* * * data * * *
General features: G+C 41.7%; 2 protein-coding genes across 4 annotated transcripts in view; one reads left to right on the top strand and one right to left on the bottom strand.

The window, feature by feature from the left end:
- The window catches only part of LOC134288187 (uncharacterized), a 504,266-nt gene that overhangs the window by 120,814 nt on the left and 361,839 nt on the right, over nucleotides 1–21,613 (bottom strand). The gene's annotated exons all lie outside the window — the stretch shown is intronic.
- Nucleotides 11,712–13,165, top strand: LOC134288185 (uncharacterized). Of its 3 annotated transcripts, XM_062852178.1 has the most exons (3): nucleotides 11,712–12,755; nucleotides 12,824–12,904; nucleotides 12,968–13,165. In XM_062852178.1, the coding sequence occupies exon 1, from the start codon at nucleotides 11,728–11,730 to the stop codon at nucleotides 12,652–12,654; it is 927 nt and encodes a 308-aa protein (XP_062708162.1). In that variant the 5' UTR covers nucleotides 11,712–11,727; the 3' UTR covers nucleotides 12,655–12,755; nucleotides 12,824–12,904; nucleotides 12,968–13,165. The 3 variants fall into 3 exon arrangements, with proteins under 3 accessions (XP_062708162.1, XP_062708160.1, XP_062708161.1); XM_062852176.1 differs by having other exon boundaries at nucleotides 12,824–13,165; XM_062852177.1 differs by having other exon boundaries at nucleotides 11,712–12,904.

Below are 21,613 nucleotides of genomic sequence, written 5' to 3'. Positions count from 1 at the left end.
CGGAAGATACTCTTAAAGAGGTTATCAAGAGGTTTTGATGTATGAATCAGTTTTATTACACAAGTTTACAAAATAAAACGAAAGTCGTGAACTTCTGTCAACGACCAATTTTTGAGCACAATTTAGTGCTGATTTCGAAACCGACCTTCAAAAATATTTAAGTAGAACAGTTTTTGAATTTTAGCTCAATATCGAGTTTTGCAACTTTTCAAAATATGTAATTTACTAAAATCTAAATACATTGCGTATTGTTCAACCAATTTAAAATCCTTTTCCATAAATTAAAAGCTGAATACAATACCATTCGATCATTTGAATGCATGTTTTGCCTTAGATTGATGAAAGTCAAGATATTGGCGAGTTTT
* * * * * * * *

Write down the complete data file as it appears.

General features: G+C 41.7%; 2 protein-coding genes across 4 annotated transcripts in view; one reads left to right on the top strand and one right to left on the bottom strand.

The window, feature by feature from the left end:
- The window catches only part of LOC134288187 (uncharacterized), a 504,266-nt gene that overhangs the window by 120,814 nt on the left and 361,839 nt on the right, over nucleotides 1–21,613 (bottom strand). The gene's annotated exons all lie outside the window — the stretch shown is intronic.
- Nucleotides 11,712–13,165, top strand: LOC134288185 (uncharacterized). Of its 3 annotated transcripts, XM_062852178.1 has the most exons (3): nucleotides 11,712–12,755; nucleotides 12,824–12,904; nucleotides 12,968–13,165. In XM_062852178.1, the coding sequence occupies exon 1, from the start codon at nucleotides 11,728–11,730 to the stop codon at nucleotides 12,652–12,654; it is 927 nt and encodes a 308-aa protein (XP_062708162.1). In that variant the 5' UTR covers nucleotides 11,712–11,727; the 3' UTR covers nucleotides 12,655–12,755; nucleotides 12,824–12,904; nucleotides 12,968–13,165. The 3 variants fall into 3 exon arrangements, with proteins under 3 accessions (XP_062708162.1, XP_062708160.1, XP_062708161.1); XM_062852176.1 differs by having other exon boundaries at nucleotides 12,824–13,165; XM_062852177.1 differs by having other exon boundaries at nucleotides 11,712–12,904.

Below are 21,613 nucleotides of genomic sequence, written 5' to 3'. Positions count from 1 at the left end.
CGGAAGATACTCTTAAAGAGGTTATCAAGAGGTTTTGATGTATGAATCAGTTTTATTACACAAGTTTACAAAATAAAACGAAAGTCGTGAACTTCTGTCAACGACCAATTTTTGAGCACAATTTAGTGCTGATTTCGAAACCGACCTTCAAAAATATTTAAGTAGAACAGTTTTTGAATTTTAGCTCAATATCGAGTTTTGCAACTTTTCAAAATATGTAATTTACTAAAATCTAAATACATTGCGTATTGTTCAACCAATTTAAAATCCTTTTCCATAAATTAAAAGCTGAATACAATACCATTCGATCATTTGAATGCATGTTTTGCCTTAGATTGATGAAAGTCAAGATATTGGCGAGTTTT